Delicious Food from Our Pasture/Forest Raised Pork

Spring is coming!

Icicles!  A sure sign spring is on the way.

Icicles!  A sure sign spring is on the way.

  Yesterday the thermometer actually got above freezing, +1C to be exact.  We should get a bit of melting of our snow pack in the next few days before it dips back down into freezing temperatures again.  Oh, the joys of living in northern Alberta.  Thankfully, we are always guaranteed that warmer weather will come.

Bacon Seeds!   

Bacon Seeds!




Last week we talked a bit about how pigs are raised commercially in confinement operations versus how small-scale family farms are raising them on clean pasture or forest environments.



Delicious Pork Products

Today I will give you a glimpse into all the yummy things that we make from our humanely treated, small farm grown pastured/forest raised pigs.

Preserving Our Meat

Just like our ancestors had to do in the past we still need to preserve the meat that we have taken such care in raising. 

A pig, beef, lamb or goat has a lot of meat compared to a chicken, duck or goose for instance.  Poultry is usually only one or two meals at most.  In the past when mother wanted to serve her family chicken, she only needed to go out to her flock of chickens and pick the one she wanted to process for that meal.  Preservation was “on-the-hoof” as the old saying goes. 

But, larger animals posed much more of a challenge.  One family simply could not consume all that meat in one or two meals, so before refrigeration was common some kind of alternative had to be found.

 There were typically a couple ways this problem was addressed.  The first one involved the community.  Each farmer in the neighborhood would raise a pig or beef.  Then when an animal was ready for processing the neighbors would all congregate at that farmers place.  The animals were butchered and the meat was divided among all the families that were involved.  They would then take their portion home and further process it for preservation according to their traditional methods which usually involved some sort of curing and smoking.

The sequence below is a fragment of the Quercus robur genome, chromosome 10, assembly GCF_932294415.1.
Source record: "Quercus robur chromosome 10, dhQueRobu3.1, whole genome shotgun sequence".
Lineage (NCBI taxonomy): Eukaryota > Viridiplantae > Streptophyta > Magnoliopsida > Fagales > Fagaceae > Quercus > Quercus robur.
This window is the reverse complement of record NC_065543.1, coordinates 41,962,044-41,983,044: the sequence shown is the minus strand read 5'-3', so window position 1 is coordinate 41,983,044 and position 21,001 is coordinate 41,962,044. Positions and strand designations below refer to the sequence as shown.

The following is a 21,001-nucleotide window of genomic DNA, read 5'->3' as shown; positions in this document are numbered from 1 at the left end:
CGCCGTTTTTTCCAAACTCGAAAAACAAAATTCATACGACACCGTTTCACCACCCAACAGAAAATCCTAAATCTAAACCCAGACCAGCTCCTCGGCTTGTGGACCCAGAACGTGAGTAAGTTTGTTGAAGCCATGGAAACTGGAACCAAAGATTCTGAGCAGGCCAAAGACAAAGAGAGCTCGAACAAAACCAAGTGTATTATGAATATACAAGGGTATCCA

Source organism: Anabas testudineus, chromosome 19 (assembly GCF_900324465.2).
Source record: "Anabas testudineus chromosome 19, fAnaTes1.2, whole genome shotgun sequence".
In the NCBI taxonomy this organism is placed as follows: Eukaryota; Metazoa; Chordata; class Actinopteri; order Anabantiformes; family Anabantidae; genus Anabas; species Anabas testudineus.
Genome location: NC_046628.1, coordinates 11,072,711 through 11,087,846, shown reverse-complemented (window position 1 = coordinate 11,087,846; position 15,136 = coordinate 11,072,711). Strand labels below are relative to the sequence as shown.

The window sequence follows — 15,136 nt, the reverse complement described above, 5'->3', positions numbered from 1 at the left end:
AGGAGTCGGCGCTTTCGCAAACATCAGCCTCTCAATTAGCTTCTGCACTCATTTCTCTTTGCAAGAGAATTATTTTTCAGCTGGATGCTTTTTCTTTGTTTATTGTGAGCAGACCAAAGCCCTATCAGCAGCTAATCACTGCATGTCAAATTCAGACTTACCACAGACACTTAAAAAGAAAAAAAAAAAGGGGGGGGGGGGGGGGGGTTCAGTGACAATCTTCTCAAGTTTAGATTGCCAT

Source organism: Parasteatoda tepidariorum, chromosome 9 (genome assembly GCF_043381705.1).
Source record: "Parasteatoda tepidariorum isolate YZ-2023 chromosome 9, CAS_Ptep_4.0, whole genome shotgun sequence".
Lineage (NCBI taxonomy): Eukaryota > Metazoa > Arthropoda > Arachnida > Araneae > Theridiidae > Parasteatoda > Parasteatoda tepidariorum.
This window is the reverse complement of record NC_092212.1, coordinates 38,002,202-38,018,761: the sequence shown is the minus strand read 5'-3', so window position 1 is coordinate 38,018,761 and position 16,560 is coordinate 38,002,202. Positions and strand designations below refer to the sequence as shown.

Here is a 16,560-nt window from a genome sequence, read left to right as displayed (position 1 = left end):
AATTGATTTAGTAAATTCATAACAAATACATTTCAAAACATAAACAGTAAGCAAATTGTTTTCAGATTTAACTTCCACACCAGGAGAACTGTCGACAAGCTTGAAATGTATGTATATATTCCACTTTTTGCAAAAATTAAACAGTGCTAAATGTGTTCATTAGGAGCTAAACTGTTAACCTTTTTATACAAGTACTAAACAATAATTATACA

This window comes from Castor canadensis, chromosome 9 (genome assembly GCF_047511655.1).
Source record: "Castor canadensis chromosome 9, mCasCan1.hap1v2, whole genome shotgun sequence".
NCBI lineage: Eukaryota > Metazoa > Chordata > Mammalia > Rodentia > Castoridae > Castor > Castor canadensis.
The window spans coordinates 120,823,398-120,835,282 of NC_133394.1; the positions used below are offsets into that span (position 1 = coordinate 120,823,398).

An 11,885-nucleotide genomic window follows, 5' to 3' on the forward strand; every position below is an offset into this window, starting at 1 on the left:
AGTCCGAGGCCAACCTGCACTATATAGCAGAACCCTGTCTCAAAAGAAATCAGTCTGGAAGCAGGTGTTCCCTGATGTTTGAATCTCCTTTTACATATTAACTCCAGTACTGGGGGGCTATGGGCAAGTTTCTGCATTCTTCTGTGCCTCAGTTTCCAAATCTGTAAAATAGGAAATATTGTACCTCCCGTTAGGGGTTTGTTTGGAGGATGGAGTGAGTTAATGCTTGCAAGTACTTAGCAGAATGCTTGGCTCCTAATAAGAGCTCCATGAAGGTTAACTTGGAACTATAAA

The second method also works well, but now the community aspect has been removed, for better or worse.  I will let you come to your own conclusion on that.  

With the advent of refrigeration this became a much simpler process.  A whole animal could now be cut into meal size portions and stored in the freezer.  I remember my grandparents butchering a whole animal.  They did not have electricity at their farm, but the local butcher in town did have it.  He would rent out space in his large walk-in freezers to farm families who butchered their own animals.   

On our farm we practice a little bit of both “old-fashion” and modern methods of meat preservation.  We use curing and smoking for hams, bacons and sausage while freezing or canning all other cuts.

We have chosen to use natural methods of curing when preparing meat for the smokehouse.  We use what is called a salt-cure method.  We use only sea salt, a natural sweetener such as maple syrup, molasses or honey and spices.  Then depending on what we are curing we decide if it will be a dry cure, brine cure or a brine injection.

Curing Bacon & Hams

For bacons we use mostly a dry cure.  This involves taking the whole slab of meat that comes off the rib area of an animal and thoroughly rubbing our mixture into the meat.  Sometimes we will do a brine cure.  To do this we create a ‘brine” by mixing the dry-cure ingredients with water.   The slabs of meat are then soaked in the brine up to five days.  Either way, the slabs are then rolled up and placed in special curing tubs and placed in the walk-in coolers for two to three days.  After this they are removed from refrigeration and the majority of curing mix is rinsed off.  They then get hung on racks in the smokehouse where they will be smoked for twelve to twenty-four hours, depending on their thickness.